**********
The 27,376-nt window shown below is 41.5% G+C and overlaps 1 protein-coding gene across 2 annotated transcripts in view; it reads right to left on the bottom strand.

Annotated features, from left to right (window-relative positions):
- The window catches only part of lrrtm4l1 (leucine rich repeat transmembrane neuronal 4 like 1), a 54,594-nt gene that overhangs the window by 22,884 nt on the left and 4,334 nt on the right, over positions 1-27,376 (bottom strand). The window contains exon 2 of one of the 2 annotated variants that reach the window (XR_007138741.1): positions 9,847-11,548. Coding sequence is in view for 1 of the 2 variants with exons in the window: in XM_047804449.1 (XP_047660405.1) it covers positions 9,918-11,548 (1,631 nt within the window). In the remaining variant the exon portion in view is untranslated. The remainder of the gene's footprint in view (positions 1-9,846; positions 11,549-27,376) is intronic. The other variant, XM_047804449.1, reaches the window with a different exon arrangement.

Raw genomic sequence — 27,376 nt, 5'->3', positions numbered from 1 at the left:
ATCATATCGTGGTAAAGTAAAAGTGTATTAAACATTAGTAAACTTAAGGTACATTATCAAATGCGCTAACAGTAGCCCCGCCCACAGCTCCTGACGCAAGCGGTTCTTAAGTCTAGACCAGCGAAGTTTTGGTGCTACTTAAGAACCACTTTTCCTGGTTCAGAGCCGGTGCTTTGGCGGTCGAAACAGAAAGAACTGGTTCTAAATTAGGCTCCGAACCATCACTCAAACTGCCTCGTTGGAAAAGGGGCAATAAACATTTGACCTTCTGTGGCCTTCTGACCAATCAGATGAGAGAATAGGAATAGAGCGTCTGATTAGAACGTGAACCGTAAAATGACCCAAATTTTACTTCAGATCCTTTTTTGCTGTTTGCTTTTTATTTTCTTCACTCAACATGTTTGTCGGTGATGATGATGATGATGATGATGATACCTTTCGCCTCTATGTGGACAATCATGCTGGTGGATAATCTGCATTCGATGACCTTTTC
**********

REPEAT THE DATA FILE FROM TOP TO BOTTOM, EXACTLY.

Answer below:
The 27,376-nt window shown below is 41.5% G+C and overlaps 1 protein-coding gene across 2 annotated transcripts in view; it reads right to left on the bottom strand.

Annotated features, from left to right (window-relative positions):
- The window catches only part of lrrtm4l1 (leucine rich repeat transmembrane neuronal 4 like 1), a 54,594-nt gene that overhangs the window by 22,884 nt on the left and 4,334 nt on the right, over positions 1-27,376 (bottom strand). The window contains exon 2 of one of the 2 annotated variants that reach the window (XR_007138741.1): positions 9,847-11,548. Coding sequence is in view for 1 of the 2 variants with exons in the window: in XM_047804449.1 (XP_047660405.1) it covers positions 9,918-11,548 (1,631 nt within the window). In the remaining variant the exon portion in view is untranslated. The remainder of the gene's footprint in view (positions 1-9,846; positions 11,549-27,376) is intronic. The other variant, XM_047804449.1, reaches the window with a different exon arrangement.

Raw genomic sequence — 27,376 nt, 5'->3', positions numbered from 1 at the left:
ATCATATCGTGGTAAAGTAAAAGTGTATTAAACATTAGTAAACTTAAGGTACATTATCAAATGCGCTAACAGTAGCCCCGCCCACAGCTCCTGACGCAAGCGGTTCTTAAGTCTAGACCAGCGAAGTTTTGGTGCTACTTAAGAACCACTTTTCCTGGTTCAGAGCCGGTGCTTTGGCGGTCGAAACAGAAAGAACTGGTTCTAAATTAGGCTCCGAACCATCACTCAAACTGCCTCGTTGGAAAAGGGGCAATAAACATTTGACCTTCTGTGGCCTTCTGACCAATCAGATGAGAGAATAGGAATAGAGCGTCTGATTAGAACGTGAACCGTAAAATGACCCAAATTTTACTTCAGATCCTTTTTTGCTGTTTGCTTTTTATTTTCTTCACTCAACATGTTTGTCGGTGATGATGATGATGATGATGATGATACCTTTCGCCTCTATGTGGACAATCATGCTGGTGGATAATCTGCATTCGATGACCTTTTC